A Texas man accused of health care fraud chose to skip a jury trial and accept a plea deal offered by the prosecution. The state accused the man of falsely submitting claims to Medicare and Medicaid under his father’s name.
What happened in this Texas case? The case is complex. It involves allegations of a son hiring another doctor to take on his father’s practice after his father began to suffer from dementia.
According to the prosecution, the father was unable to practice medicine due to dementia and other diseases. The son allegedly attempted to keep the practice going by hiring another physician. The physician he hired was allegedly under court order not to treat patients. In order to continue the practice, this physician allegedly agreed to treat patients using the father’s name.
Instead of pursuing a trial, the son agreed to take a plea deal offered by the prosecution. The details of the deal are not yet known.
Why not go to trial? In some cases, the plea deal may be a better option. The defense may have concerns the evidence will not go over well with a jury or the prosecution may be willing to drop other charges. This can save the accused the time and cost that comes with a court trial.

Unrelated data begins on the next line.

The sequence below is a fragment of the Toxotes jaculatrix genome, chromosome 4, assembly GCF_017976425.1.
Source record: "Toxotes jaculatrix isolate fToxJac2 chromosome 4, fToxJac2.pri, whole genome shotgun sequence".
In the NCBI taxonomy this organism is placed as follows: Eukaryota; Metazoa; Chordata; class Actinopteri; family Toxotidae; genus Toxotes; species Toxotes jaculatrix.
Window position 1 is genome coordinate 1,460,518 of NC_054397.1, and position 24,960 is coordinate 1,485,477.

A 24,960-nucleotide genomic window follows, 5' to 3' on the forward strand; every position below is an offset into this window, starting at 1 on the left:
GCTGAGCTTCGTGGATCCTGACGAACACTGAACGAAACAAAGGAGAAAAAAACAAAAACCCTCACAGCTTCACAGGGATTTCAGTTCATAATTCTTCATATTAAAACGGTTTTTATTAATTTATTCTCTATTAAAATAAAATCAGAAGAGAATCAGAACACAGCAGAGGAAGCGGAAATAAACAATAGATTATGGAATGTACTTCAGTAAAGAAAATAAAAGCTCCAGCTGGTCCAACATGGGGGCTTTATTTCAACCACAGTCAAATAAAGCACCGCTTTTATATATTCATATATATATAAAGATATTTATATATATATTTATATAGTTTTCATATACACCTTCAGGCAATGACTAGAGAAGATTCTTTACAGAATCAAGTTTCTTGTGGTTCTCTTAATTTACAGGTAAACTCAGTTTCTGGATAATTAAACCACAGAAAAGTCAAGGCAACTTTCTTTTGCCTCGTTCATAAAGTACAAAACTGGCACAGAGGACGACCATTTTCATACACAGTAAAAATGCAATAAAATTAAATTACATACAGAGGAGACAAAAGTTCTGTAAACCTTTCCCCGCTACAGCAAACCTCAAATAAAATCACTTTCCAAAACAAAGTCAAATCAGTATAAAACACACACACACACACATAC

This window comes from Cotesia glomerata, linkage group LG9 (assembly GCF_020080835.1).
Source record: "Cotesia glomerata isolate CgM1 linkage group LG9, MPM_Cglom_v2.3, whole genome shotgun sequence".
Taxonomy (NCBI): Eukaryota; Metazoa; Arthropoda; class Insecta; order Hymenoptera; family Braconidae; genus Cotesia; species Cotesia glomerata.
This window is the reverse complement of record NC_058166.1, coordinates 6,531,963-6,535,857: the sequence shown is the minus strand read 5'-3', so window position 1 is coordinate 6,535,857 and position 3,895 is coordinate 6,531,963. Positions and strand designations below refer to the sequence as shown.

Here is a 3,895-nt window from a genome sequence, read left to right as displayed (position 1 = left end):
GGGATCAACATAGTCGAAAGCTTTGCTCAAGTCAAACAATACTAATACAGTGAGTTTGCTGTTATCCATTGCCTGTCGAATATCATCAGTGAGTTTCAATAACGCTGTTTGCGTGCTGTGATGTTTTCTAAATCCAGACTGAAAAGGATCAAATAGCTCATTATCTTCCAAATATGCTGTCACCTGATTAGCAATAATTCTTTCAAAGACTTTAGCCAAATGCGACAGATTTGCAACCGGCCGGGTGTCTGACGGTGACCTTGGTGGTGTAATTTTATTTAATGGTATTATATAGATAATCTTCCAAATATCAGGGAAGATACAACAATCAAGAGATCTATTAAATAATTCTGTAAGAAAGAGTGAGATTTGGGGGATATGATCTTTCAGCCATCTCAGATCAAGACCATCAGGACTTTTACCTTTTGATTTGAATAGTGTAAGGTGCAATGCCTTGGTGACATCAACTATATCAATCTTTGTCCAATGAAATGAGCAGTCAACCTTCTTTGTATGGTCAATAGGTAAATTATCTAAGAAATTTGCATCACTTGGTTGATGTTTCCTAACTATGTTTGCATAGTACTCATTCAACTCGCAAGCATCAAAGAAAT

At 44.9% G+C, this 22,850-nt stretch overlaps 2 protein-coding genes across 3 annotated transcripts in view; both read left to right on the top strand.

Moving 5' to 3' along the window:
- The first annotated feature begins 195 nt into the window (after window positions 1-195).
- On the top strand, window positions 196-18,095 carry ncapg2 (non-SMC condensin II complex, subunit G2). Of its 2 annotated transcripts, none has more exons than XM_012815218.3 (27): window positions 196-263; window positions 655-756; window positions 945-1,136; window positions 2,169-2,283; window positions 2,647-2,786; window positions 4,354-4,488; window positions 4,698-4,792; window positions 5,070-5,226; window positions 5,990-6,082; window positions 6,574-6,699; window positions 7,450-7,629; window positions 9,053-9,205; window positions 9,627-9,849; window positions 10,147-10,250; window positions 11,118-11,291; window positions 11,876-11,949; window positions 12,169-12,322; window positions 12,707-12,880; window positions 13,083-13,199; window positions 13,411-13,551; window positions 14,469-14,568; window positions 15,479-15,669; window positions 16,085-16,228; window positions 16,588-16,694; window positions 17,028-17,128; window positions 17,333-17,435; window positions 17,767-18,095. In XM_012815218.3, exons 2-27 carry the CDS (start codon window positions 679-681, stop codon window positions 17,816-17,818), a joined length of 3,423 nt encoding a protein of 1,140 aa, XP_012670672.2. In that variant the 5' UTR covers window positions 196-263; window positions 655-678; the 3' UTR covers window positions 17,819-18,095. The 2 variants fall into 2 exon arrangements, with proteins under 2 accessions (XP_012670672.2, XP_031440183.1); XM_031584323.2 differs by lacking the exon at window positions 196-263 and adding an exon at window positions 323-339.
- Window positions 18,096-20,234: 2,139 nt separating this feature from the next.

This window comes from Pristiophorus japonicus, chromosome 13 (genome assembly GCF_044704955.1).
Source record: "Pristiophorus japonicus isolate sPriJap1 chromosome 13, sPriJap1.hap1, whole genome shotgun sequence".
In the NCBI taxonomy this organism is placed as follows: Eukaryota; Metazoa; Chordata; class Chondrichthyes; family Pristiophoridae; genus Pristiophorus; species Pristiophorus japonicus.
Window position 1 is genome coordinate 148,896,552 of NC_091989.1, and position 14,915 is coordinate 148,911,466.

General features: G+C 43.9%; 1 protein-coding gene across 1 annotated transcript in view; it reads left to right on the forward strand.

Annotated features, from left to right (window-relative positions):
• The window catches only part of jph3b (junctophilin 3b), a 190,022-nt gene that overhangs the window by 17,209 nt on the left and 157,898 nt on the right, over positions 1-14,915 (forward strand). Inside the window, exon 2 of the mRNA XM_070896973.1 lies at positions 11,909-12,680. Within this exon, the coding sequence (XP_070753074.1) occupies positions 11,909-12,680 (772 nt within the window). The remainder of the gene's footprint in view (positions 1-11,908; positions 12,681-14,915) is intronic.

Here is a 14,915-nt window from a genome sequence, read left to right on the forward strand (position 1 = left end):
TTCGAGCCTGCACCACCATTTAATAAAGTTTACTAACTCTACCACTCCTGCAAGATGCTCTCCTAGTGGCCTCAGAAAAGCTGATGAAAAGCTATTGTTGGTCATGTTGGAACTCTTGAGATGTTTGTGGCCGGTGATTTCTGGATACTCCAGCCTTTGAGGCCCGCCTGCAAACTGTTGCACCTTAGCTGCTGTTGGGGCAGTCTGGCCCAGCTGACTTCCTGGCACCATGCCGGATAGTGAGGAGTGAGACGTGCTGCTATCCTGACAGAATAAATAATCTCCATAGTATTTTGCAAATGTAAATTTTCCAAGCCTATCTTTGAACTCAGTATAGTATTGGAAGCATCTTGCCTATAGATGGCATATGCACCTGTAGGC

The decision is not one to make lightly. Anyone that faces allegations of health care fraud should carefully consider all options.
It is important that those facing accusations of wrongdoing abstain from simply accepting a plea deal thinking it may be the easier solution. If successful, a trial could result in vindication. Contact an attorney experienced in health care law cases to discuss your options.